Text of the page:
How to install Apache on Ubuntu 20.04?

The Apache HTTP Server Project is a community effort to develop and maintain a “free software” HTTP server for modern operating systems (UNIX, GNU / Linux, BSD, Windows).

In this post we’re going to configure Apache as a reverse proxy in front of PHP-FPM service.

A reverse proxy is a type of proxy server that processes http (s) requests and distributes them transparently to one or more backend servers.

I recommend to read Install and configure Apache HTTP server before continue

Install the server

$ sudo apt install apache2

Admin the apache2 service

In this part we will learn how to start, stop or restart the apache2 service, using the systemctl command, systemctl is part of the systemd suite (systemd is a replacement for the SysV initialization system and also a set of configuration and management services for the GNU/Linux operating system)

Check the status

With the following command we check if the web server is running successfully, note the line Active: active (running)

$ sudo systemctl status apache2
● apache2.service - The Apache HTTP Server
     Loaded: loaded (/lib/systemd/system/apache2.service; enabled; vendor preset: enabled)
     Active: active (running) since Sat 2020-10-31 15:02:47 UTC; 1h 25min ago
    Process: 620 ExecStart=/usr/sbin/apachectl start (code=exited, status=0/SUCCESS)
    Process: 1611 ExecReload=/usr/sbin/apachectl graceful (code=exited, status=0/SUCCESS)
   Main PID: 666 (apache2)
      Tasks: 55 (limit: 1075)
     Memory: 9.7M
     CGroup: /system.slice/apache2.service
             ├─ 666 /usr/sbin/apache2 -k start
             ├─1615 /usr/sbin/apache2 -k start
             └─1643 /usr/sbin/apache2 -k start

Start the service

If the service is stoped (Active: inactive) you can sart it with:

$ sudo systemctl start apache2

Restart the service

To apply any modification that you did to the configuration file, you must restart the server with the following command:

$ sudo systemctl restart apache2

Refresh configuration

It’s better to refresh configuration using the following command because in this way the server will reload the changes without losing connections.

$ sudo systemctl reload apache2

Stop the service

If you want to stop the service run the following command:

$ sudo systemctl stop apache2

Start the service with the operating system

You can find out if the apache2 service will start automatically after an operating system reboot by running the following command:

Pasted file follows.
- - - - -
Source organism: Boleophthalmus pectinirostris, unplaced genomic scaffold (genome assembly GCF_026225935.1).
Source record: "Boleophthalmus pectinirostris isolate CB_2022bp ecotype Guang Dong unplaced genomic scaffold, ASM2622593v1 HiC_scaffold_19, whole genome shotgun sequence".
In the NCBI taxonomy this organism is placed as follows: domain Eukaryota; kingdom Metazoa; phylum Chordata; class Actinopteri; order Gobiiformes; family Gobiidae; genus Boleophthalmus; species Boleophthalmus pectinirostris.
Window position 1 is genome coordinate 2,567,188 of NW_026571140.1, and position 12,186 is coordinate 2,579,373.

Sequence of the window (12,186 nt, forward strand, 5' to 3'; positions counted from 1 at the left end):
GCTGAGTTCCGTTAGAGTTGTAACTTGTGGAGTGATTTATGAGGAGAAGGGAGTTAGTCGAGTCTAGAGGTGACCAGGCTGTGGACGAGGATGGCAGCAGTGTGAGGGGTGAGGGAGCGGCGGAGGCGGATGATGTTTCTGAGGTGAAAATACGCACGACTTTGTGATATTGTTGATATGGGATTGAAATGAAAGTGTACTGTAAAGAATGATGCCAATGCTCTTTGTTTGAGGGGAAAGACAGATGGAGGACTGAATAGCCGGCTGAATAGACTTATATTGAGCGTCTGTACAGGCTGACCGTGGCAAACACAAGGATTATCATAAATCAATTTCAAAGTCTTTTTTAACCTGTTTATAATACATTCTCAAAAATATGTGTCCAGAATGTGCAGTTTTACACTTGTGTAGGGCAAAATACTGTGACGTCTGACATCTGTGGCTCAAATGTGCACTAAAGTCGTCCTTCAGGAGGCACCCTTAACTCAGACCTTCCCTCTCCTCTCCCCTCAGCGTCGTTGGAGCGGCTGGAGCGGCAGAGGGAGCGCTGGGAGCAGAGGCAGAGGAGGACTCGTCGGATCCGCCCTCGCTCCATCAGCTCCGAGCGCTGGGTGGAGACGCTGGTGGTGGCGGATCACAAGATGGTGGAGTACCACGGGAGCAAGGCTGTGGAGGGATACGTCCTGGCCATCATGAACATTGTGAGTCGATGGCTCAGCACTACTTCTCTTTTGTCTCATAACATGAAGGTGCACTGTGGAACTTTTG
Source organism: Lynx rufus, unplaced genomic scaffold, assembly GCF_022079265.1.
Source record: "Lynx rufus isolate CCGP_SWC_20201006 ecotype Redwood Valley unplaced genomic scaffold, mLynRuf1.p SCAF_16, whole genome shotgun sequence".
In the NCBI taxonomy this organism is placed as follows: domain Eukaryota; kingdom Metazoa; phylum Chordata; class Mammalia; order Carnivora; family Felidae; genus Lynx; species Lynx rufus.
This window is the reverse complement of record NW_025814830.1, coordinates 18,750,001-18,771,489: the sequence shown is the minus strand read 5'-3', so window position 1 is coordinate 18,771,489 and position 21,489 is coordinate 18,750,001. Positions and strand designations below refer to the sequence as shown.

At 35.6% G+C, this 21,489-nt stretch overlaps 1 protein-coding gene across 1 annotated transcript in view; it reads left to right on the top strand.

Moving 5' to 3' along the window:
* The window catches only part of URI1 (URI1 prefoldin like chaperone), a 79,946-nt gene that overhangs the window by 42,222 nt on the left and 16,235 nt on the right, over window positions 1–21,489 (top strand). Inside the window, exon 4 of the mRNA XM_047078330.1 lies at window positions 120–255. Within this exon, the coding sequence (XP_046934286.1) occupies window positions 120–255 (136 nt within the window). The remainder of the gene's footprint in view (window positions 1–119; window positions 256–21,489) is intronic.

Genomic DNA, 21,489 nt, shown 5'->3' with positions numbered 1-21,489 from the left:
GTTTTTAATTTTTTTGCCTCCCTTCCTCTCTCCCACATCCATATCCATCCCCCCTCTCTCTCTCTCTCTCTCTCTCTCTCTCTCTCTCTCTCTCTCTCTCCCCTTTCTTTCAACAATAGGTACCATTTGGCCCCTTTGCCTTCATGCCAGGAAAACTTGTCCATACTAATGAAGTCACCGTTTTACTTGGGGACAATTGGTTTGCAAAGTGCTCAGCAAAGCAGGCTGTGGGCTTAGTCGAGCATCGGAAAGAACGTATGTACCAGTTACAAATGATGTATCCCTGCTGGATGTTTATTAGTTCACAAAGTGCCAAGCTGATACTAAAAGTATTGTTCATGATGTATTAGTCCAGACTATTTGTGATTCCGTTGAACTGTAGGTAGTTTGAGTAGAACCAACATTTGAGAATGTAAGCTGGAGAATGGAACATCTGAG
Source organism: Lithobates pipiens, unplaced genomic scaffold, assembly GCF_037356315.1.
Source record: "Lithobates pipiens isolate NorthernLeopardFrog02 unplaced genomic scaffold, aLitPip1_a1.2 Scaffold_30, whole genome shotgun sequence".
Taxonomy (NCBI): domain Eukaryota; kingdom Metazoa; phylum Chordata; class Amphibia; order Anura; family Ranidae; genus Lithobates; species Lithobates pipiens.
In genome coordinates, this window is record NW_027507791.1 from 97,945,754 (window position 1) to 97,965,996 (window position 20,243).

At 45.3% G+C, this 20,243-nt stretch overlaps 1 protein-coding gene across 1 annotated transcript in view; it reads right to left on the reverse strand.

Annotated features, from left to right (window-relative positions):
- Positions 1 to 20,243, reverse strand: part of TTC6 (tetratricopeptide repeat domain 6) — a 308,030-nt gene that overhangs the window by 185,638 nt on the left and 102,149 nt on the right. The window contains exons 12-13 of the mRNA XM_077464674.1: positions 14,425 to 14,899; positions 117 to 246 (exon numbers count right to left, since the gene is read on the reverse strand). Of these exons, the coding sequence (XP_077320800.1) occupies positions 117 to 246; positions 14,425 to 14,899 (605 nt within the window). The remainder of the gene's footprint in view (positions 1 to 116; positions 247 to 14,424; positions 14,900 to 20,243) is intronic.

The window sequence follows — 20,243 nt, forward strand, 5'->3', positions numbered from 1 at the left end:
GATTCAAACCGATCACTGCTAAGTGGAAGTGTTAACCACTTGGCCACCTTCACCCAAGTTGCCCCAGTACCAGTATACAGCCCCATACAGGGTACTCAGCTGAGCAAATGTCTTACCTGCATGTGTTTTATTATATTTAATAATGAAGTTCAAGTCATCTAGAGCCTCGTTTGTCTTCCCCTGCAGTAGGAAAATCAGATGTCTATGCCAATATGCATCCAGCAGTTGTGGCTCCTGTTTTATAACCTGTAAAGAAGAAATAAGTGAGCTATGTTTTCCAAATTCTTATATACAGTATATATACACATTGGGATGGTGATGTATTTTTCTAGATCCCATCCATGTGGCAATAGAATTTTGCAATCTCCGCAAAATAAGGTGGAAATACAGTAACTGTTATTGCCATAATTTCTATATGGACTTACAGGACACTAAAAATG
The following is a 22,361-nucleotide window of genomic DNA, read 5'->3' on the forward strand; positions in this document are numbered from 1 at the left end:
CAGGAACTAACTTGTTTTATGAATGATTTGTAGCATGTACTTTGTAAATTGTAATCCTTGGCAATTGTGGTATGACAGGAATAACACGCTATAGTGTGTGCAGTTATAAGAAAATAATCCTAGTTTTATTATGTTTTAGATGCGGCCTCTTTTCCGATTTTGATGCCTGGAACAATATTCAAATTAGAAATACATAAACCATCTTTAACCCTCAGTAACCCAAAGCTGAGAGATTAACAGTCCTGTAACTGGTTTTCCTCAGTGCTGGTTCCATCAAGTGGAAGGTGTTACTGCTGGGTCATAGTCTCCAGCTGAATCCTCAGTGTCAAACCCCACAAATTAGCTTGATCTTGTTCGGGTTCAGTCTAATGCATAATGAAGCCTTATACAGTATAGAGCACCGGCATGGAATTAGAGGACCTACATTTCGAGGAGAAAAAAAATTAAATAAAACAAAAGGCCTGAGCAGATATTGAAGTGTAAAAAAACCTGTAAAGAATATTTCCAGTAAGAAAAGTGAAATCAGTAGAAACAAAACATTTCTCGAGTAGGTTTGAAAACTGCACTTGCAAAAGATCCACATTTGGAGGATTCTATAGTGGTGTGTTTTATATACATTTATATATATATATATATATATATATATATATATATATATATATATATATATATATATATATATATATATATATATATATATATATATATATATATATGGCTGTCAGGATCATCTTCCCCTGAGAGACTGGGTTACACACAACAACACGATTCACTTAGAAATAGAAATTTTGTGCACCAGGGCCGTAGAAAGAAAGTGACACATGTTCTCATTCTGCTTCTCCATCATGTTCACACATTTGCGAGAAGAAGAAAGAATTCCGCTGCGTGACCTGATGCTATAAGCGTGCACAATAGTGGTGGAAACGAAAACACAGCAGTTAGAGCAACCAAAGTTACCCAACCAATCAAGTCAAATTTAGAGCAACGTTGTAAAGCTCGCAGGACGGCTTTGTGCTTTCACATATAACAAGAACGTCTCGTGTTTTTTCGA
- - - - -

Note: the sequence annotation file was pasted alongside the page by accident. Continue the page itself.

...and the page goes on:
$ sudo systemctl is-enabled apache2

The output of the above command is enabled or disabled, if it is disable execute:

$ sudo systemctl enable apache2
Synchronizing state of apache2.service with SysV service script with /lib/systemd/systemd-sysv-install.
Executing: /lib/systemd/systemd-sysv-install enable apache2

If you want it not to start with the operating system run:

$ sudo systemctl disable apache2
Synchronizing state of apache2.service with SysV service script with /lib/systemd/systemd-sysv-install.
Executing: /lib/systemd/systemd-sysv-install disable apache2
Removed /etc/systemd/system/

Verify loaded modules

You can extend the Apache functionalities by selecting a set of modules: the modules are compiled as Dynamic Shared Objects (DSO) and can be activated and deactivated using the LoadModule directive.

With the following command we verify what modules are the actives.

$  apachectl -M
Loaded Modules:
 core_module (static)
 so_module (static)
 watchdog_module (static)
 http_module (static)
 log_config_module (static)
 logio_module (static)
 version_module (static)
 unixd_module (static)
 access_compat_module (shared)
 alias_module (shared)
 auth_basic_module (shared)
 authn_core_module (shared)
 authn_file_module (shared)
 authz_core_module (shared)
 authz_host_module (shared)
 authz_user_module (shared)
 autoindex_module (shared)
 deflate_module (shared)
 dir_module (shared)
 env_module (shared)
 filter_module (shared)
 mime_module (shared)
 mpm_event_module (shared)
 negotiation_module (shared)
 reqtimeout_module (shared)
 setenvif_module (shared)
 status_module (shared)

Enable mod_rewrite

mod_rewrite is a powerful and sophisticated Apache web server module that allows URL rewriting using regular expressions (PCRE).

$ sudo ln -s /etc/apache2/mods-available/rewrite.load /etc/apache2/mods-enabled/rewrite.load
$ sudo systemctl restart apache2


Enable mod_proxy

mod_proxy is the main proxy module that allows to redirect http (s) requests to the underlying application servers.

$ sudo ln -s /etc/apache2/mods-available/proxy.load /etc/apache2/mods-enabled/proxy.load
$ sudo systemctl restart apache2

Enable mod_proxy_fcgi

mod_proxy_fcgi is a module that allows to communicate with the FastCGI server. This module requires the mod_proxy module.